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  • Print publication year: 2016
  • Online publication date: May 2016

3 - A vertical living: sexual selection strategies and upright locomotion

from Part I - Communication: from sociality to society

Summary

Could our vertical posture have influenced our sexual signals?…

Virtually all the sexual signals…are on the front of the body – the facial expressions, the lips, the beard, the nipples, the areolar signals, the breasts of the female, the pubic hair, the genitals themselves…The frontal approach means that the in-coming sexual signals and rewards are kept tightly linked with the identity signals from the partner.

Desmond Morris, 1967

Upright habits and their impact on sexual signalling

In a number of animal species, it is possible to observe that males and females strongly differ in specific morphological and/or behavioural traits. This phenomenon, called dimorphism, can be largely observed in primates showing male–female differences in parental investment, growth and developmental pattern, body and canine size, scent glands and scent marking behaviour, vocalisation and visual ornaments (e.g., skin colours, flanges and fur). Such sexually dimorphic features are defined as ‘secondary’ because they are under the hormonal control of primary sexual characters (reproductive organs). Therefore, secondary traits are not primarily involved in the production of offspring. Not only do they not appear to promote the survival of individuals but sometimes they appear to be detrimental to the animal which possesses them; for example, colourful ornaments (such as the notorious peacock tail) can increase animal visibility and predation probability and, consequently, reduce the chances of survival.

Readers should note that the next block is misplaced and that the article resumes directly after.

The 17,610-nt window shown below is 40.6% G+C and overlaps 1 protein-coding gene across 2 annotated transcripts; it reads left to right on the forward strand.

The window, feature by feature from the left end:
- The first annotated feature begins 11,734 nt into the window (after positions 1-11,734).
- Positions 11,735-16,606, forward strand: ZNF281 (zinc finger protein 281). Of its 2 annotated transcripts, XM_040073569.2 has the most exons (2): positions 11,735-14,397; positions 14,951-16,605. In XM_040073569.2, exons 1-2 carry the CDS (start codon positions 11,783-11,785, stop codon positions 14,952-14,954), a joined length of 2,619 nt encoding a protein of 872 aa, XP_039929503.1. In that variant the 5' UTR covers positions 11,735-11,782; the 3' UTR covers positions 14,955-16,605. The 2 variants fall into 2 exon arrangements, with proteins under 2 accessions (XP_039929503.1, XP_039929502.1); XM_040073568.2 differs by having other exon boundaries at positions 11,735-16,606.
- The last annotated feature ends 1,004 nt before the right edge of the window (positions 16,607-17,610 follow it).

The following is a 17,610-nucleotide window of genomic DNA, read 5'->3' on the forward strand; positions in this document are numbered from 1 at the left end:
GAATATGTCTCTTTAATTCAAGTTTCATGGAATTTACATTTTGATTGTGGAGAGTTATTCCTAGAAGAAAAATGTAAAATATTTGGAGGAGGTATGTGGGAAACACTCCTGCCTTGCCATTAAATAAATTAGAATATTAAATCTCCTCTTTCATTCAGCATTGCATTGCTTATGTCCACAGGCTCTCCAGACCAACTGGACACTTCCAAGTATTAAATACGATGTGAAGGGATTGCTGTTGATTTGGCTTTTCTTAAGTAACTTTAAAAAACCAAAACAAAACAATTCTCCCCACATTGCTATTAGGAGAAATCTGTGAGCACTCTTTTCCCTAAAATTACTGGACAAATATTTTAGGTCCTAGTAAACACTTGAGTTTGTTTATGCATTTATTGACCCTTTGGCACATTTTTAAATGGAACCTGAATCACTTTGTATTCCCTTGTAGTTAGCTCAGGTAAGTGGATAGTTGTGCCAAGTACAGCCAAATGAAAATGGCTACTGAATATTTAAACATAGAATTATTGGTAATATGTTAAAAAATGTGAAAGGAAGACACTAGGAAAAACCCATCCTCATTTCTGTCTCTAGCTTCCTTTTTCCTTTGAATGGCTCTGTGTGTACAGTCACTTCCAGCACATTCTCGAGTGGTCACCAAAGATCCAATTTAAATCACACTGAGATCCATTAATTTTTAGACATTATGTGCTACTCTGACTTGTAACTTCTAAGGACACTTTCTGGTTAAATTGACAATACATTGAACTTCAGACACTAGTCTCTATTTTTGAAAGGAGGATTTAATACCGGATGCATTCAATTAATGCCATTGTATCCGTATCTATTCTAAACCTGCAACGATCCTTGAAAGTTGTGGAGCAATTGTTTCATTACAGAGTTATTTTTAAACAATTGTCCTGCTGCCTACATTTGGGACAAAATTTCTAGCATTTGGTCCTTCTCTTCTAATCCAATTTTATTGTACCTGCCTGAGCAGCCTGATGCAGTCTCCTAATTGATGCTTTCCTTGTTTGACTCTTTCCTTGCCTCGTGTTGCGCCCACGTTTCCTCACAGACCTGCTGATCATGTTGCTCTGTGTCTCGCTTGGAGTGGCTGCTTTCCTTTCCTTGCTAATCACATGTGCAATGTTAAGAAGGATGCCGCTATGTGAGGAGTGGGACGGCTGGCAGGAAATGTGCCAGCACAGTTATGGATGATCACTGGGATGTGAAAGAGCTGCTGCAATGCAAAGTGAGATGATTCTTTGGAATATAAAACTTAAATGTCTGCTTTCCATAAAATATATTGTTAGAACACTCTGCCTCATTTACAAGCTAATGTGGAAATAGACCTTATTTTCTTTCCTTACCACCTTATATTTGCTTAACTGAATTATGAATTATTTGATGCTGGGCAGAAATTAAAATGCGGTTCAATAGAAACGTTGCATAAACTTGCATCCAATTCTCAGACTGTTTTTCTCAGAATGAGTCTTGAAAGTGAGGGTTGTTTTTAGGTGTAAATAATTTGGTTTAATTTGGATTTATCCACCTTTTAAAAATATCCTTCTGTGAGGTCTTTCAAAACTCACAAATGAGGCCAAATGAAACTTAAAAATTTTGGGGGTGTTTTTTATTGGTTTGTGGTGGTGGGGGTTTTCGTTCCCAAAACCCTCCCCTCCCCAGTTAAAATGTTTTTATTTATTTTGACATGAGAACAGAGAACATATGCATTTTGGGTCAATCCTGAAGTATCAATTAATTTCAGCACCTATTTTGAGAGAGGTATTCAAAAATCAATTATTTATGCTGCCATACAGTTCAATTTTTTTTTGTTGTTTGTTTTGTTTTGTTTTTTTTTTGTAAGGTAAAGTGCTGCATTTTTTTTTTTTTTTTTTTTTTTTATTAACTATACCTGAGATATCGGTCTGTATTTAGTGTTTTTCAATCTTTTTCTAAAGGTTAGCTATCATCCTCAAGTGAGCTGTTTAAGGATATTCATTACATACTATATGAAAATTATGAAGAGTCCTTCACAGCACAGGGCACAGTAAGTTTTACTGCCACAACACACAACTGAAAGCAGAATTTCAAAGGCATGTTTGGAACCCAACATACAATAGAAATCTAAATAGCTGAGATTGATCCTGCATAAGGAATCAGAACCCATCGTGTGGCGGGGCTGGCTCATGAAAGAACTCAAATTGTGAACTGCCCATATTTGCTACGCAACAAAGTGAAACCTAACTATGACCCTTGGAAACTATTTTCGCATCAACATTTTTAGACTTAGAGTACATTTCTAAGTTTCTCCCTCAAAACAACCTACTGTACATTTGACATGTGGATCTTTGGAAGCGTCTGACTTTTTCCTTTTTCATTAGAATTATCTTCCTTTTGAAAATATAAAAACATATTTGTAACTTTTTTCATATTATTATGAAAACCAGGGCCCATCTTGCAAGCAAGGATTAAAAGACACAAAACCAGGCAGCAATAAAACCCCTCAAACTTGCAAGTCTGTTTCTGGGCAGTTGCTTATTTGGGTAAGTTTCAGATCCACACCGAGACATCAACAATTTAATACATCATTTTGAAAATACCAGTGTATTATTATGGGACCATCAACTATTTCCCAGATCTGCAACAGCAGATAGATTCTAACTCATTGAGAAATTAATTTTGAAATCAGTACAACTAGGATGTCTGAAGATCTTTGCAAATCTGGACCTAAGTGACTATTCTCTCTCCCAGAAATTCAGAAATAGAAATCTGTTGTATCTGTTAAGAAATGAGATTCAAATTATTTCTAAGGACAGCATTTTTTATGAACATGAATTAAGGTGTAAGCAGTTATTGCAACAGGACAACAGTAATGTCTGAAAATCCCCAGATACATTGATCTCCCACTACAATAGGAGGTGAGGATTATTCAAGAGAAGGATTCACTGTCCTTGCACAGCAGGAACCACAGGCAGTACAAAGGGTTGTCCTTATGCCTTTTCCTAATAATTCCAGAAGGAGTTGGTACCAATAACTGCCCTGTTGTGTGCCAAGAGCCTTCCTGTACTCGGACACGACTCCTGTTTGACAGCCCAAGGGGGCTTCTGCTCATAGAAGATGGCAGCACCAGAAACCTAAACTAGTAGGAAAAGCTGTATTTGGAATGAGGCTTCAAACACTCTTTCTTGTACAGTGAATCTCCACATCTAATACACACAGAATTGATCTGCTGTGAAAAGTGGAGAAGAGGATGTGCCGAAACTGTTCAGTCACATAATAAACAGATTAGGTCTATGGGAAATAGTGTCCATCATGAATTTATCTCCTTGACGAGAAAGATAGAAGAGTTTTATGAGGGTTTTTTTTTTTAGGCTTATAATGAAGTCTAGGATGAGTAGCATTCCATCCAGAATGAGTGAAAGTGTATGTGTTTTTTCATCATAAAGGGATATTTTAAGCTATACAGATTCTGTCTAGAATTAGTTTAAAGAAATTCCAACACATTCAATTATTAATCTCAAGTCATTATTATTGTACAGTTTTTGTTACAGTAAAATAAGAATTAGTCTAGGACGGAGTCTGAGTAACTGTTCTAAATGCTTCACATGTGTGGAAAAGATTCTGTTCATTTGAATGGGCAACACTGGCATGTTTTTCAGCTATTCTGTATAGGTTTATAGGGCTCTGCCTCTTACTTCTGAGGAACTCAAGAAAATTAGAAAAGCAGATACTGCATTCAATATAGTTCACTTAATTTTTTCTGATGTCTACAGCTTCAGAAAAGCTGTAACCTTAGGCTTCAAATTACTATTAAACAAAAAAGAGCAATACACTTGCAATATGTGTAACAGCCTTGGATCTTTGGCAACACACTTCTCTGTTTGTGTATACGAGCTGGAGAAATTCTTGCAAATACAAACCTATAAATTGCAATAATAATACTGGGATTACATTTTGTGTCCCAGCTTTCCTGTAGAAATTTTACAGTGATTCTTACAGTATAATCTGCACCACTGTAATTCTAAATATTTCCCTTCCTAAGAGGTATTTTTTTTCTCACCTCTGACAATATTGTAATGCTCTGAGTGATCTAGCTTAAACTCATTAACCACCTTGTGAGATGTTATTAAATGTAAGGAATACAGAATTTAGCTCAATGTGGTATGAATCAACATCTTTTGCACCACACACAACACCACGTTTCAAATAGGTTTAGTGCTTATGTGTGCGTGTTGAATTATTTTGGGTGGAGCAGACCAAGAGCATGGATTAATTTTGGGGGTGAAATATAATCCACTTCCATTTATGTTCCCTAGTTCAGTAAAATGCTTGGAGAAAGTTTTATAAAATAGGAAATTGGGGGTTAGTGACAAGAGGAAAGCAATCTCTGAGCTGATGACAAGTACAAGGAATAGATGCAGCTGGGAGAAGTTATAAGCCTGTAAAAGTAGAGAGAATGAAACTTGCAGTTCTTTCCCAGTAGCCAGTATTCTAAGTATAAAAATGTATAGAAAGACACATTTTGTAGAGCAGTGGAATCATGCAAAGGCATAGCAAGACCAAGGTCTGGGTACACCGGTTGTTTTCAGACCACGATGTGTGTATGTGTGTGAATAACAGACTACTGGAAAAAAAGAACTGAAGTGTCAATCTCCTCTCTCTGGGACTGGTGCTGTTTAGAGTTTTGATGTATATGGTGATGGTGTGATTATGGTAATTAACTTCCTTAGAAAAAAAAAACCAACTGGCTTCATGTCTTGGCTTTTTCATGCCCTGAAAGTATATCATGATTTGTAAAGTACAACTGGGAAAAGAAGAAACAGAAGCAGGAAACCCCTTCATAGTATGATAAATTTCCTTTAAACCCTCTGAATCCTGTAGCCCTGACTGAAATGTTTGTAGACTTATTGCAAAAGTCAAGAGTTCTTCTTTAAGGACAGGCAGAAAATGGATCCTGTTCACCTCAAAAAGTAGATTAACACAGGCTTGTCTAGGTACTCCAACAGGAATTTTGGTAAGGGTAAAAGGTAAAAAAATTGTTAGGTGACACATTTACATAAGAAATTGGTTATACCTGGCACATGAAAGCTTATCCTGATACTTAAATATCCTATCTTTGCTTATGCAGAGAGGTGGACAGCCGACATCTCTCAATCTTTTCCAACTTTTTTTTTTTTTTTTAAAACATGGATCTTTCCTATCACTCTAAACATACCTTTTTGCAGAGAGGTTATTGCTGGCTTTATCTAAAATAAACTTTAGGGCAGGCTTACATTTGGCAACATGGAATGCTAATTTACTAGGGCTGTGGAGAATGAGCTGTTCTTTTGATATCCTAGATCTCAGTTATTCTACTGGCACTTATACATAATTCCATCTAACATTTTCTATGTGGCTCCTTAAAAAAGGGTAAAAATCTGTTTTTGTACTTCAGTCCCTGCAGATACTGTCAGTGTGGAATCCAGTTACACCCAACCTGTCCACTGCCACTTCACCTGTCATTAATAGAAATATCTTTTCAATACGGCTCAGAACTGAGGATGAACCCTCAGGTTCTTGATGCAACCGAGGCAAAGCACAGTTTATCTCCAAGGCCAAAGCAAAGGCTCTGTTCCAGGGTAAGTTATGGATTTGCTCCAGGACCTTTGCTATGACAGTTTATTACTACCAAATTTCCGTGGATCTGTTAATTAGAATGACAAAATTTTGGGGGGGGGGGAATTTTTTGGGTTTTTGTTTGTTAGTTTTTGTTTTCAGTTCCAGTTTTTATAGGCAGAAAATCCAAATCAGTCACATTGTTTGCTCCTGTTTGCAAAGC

Since secondary sexual traits do not confer advantages or produce disadvantages, their evolutionary permanence is in apparent contrast with the classic natural selection theory proposed by Darwin in the Origin of Species (1859). Why have secondary sexual traits been selected, then? To explain this paradox, Darwin (1871) developed the theory of selection in relation to sex (sexual selection) which pivots around the fact that secondary sexual traits confer an advantage with respect of acquiring a mate by intimidating rivals and/or by attracting mates. In this respect, the race to maximise offspring production – promoted by sexual selection – is as important as the race to maximise survival chances – promoted by natural selection. According to a convincing recent theoretical synthesis, sexual selection is part of natural selection (Clutton-Brock, 2004) intended as a process aimed at increasing an animal's chance of surviving and producing the highest number of offspring.

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